If you were my child I would recommend trying AFROTC, but while you do it start researching on campus academic scholarships. AFROTC only pays for tuition, thus if you do well academically in your major there maybe some scholarships at your college for only your major. Dept. advisors can help you there. If you decide to leave AFROTC and join NROTC, but now have found different scholarships than you can stay on track to graduate, and hopefully commission within 4 yrs.
     
  9. 2018mom

    2018mom Parent

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    My older son was in a similar situation. He wanted to enlist as a Marine right out of high school. In fact, he swore in his senior year for early enlistment and was all set to go to boot camp upon graduation despite all of my reservations and strong encouragements to go to college and seek a commission. Well, his recruiter of all people, must have seen something in him and put him forward for a NROTC MO 4 year scholarship which he got. My husband and I convinced him that it was an opportunity that he couldn't turn down. So he took the scholarship, attended a SMC for 4 years and graduated. However, along the way, he made some mistakes and his scholarship was pulled his senior year. He ended up enlisting in the Army to pay off his scholarship and because he really wanted to serve. I have questioned myself a hundred times about the advice we gave him. If he had enlisted out of high school, he might be in college now - a lot more mature and ready to accept the responsibilities of school and duty. He tells me he feels more comfortable as enlisted and that he can lead from within. I am very proud of him but think my "mom knows better" wasn't necessarily better for him. It is hard to know at 18 what is absolutely best for you, but look at the end goal and decide the best way to get there. The knee jerk, easy route isn't always the best way, but sometimes the ONLY way to go is to follow your own path and learn from your own mistakes. No one else can promise you what is right or wrong for you.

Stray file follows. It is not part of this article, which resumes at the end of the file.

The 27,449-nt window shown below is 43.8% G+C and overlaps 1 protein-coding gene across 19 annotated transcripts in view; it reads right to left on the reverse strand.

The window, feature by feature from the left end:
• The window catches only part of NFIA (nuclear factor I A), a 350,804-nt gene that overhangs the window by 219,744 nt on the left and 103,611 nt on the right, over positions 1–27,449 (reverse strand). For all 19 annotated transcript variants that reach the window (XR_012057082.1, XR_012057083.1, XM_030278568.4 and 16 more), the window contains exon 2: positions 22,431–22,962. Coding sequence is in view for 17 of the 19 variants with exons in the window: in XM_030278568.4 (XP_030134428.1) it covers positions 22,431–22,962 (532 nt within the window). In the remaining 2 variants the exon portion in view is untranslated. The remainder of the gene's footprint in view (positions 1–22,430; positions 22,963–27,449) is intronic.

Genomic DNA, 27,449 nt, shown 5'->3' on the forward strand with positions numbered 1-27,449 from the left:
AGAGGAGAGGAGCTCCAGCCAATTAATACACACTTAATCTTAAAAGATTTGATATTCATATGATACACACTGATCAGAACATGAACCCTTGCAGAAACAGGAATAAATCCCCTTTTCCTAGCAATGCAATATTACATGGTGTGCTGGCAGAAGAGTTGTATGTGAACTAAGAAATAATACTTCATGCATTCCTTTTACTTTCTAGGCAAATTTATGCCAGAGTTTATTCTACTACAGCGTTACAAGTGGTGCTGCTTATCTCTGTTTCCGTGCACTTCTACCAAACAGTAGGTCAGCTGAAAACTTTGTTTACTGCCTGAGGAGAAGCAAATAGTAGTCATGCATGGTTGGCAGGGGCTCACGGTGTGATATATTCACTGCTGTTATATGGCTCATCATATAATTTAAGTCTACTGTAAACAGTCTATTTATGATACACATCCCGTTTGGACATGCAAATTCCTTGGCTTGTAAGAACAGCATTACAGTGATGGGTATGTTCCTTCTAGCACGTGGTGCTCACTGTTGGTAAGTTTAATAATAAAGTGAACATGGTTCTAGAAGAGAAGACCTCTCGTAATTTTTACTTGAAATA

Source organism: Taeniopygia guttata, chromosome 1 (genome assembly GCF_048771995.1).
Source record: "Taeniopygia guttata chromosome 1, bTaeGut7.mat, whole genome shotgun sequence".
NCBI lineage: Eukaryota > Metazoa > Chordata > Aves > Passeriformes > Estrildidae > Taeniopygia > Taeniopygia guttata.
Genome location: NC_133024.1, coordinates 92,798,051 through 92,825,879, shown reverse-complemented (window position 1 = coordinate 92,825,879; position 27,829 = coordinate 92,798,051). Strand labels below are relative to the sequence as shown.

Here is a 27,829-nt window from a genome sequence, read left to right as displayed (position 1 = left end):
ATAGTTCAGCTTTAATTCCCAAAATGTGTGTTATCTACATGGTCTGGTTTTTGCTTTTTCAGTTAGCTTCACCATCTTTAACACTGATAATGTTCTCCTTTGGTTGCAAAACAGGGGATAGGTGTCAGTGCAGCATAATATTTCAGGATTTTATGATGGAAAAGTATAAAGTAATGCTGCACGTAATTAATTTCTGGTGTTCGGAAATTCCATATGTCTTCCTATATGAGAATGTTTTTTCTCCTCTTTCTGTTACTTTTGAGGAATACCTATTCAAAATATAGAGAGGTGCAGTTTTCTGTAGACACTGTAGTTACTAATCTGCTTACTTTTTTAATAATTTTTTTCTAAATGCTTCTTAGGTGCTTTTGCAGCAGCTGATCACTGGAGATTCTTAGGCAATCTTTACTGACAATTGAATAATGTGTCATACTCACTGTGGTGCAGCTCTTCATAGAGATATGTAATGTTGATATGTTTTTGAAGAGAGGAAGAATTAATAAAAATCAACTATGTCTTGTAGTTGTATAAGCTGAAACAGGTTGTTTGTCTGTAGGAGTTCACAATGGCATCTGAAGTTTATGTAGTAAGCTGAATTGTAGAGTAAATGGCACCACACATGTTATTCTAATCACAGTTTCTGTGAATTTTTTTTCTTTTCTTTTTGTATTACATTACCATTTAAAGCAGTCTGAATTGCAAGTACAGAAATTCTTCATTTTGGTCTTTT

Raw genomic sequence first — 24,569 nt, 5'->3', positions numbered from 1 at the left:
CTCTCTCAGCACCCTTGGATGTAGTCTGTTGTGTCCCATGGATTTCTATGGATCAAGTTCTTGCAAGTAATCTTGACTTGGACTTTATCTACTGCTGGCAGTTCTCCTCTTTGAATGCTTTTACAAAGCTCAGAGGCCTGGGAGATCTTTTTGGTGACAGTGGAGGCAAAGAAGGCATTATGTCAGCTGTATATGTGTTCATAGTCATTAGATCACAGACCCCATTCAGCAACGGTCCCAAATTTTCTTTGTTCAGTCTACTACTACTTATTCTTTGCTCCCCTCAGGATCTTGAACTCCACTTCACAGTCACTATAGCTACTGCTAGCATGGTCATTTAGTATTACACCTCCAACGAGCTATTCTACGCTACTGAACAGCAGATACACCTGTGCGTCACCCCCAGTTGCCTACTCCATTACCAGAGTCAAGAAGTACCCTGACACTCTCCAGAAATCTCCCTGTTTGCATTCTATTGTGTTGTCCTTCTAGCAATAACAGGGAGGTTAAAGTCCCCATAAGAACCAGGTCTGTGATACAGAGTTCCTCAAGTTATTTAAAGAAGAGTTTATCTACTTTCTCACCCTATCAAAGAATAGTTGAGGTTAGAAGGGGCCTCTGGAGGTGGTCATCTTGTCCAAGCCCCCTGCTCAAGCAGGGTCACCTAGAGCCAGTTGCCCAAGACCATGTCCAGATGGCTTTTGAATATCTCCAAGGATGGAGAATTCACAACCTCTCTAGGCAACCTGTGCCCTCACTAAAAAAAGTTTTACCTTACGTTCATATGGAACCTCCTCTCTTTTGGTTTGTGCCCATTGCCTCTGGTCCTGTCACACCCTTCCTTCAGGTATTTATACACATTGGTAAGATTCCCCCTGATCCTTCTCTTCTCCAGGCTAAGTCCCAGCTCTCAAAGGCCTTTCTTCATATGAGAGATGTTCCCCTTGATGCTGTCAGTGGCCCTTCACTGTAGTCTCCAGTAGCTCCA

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  10. Pima

    Pima Parent